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They all it pica when kids eat non-food items like paste, crayons, paint, wood chips, etc. For some reason it seems somewhat normal when our pets do it because they are 'animals' but when they start hacking and up-chucking because of it, then we start to take serious notice. We tried 'nasty habit' pills, but once we would skip a dose, Rocky would resume eating his own feces. Now that he is older it happens rarely.
 

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What I find alarming in this article is the following:

Most pesticide chemicals in commercial flea repellents are fat-soluble and are stored in the fatty tissues of the body, primarily in the liver and in the nervous system. As these chemicals accumulate over time, they negatively affect nerves, hormones, and immunity. Symptoms to lookout for include anorexia, cancer, colic, convulsions, deformity of sexual organs, depression, diarrhea, foaming at the mouth, nausea, seizures, stiffness, vomiting and weakness

So does that mean using flea control could be detrimental to your pets?
 

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What would classify as a natural treatment?
Its difficult cause my vet said I must use flea control every month as it protects from worms as well.... I suppose like everything there are pro's and cons unfortunately. ..

Sent from Petguide.com Free App
 

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I have a comment not pertaining to a dog eating food or anything that should ever be ingested. My little 4 month old runt apple head ate a piece of grade 0000 steel wool (I wash windows for a living and use it to scrub bug guts off of glass and he fished it out of the pocket of my work pants). He was puking blood and shaking and whimpering for a week. The vet said there was not a thing they could do to help him. I just had to wait and see if he pulled through or not. He has now made a full recovery after many sleepless nights for me. Bottom line- I now make sure the house is 100% puppy proof before going to work or lying down to sleep. Now none of my dogs have access to anything more sinister than dog food and occasionally, my uniform hats from work. They do love to chew on those.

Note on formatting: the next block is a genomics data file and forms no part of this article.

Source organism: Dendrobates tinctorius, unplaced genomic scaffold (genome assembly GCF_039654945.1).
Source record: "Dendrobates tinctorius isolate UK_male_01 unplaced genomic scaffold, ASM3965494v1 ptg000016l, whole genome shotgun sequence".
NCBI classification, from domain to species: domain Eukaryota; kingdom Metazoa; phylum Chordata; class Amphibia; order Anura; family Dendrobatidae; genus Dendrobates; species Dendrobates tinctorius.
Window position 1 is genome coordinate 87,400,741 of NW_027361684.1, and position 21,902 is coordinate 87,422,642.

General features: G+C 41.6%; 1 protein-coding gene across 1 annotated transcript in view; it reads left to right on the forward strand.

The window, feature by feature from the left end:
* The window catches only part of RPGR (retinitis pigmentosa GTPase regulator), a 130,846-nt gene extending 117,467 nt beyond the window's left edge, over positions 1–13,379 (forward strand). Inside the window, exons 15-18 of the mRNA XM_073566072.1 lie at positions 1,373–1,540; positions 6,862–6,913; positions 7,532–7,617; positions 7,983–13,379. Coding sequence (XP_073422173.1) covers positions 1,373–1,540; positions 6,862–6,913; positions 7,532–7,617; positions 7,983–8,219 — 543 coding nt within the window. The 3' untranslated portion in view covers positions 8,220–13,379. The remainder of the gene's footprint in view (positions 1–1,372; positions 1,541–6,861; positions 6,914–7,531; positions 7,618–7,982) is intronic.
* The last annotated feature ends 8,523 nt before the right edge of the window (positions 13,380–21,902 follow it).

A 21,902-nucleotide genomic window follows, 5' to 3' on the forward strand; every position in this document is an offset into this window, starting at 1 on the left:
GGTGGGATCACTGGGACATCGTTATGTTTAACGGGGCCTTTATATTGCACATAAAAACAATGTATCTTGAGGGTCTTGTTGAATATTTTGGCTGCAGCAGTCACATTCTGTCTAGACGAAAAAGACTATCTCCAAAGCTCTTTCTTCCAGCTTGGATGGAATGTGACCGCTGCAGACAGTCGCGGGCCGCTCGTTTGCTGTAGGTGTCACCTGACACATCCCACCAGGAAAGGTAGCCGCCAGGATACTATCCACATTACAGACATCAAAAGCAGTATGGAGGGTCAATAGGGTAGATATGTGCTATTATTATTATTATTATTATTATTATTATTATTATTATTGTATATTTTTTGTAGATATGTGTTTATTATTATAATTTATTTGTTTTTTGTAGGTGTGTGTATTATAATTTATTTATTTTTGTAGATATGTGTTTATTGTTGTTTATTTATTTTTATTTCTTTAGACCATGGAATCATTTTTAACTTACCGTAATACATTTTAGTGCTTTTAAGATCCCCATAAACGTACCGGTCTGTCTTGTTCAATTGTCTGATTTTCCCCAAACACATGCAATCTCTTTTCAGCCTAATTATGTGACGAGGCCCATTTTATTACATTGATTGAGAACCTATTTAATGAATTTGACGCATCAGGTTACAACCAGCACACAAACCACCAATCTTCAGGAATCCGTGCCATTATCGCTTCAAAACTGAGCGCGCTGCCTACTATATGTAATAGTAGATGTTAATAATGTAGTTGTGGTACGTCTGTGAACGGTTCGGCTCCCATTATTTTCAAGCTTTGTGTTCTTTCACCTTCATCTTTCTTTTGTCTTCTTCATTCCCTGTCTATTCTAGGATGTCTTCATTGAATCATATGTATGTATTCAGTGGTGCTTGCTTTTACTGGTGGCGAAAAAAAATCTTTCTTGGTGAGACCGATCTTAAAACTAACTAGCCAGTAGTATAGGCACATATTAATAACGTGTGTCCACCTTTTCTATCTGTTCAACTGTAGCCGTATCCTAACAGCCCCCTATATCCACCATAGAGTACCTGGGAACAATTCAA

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Our new chihuahua rescue, Pico, has cost us plenty in vet bills in the 2.5 months he's been with us but it was all worth it 2 weeks ago...
He followed me to the basement where he's never been before. I figured it was okay because I just had to flip a switch for the Septic repair guy and run back up the steps...
I flipped the switch, turned around, and no Pico! I ran upstairs calling his name and found him on the dog bed chewing on a "prize". The "prize", it turned out was mouse poison!
I rushed him to the vet's office where they induced vomiting with Hydrogen Peroxide and prescribed 2 weeks of vitamin K just in case any had been absorbed into his system.
Had I not seen him eating the stuff, it could have been an awful ending...
This is exactly why I use a humane, no kill mouse trap. The thought of My Two Little Monsters finding and eating poison scares me to death!!! Like you, I watch them very closely, but it only takes a second for them to grab and swallow anything!!!

I'm so glad Pico is OK!!!
 

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I know someone who had an emergency when their small dog got into a cupboard and ate a box of dry macaroni. It swelled in her stomach but he saved her by taking her to the vet. I think that's why it's good to feed a dog some people food, that way they would know that dry pasta is flavorless and they would not eat it.
 
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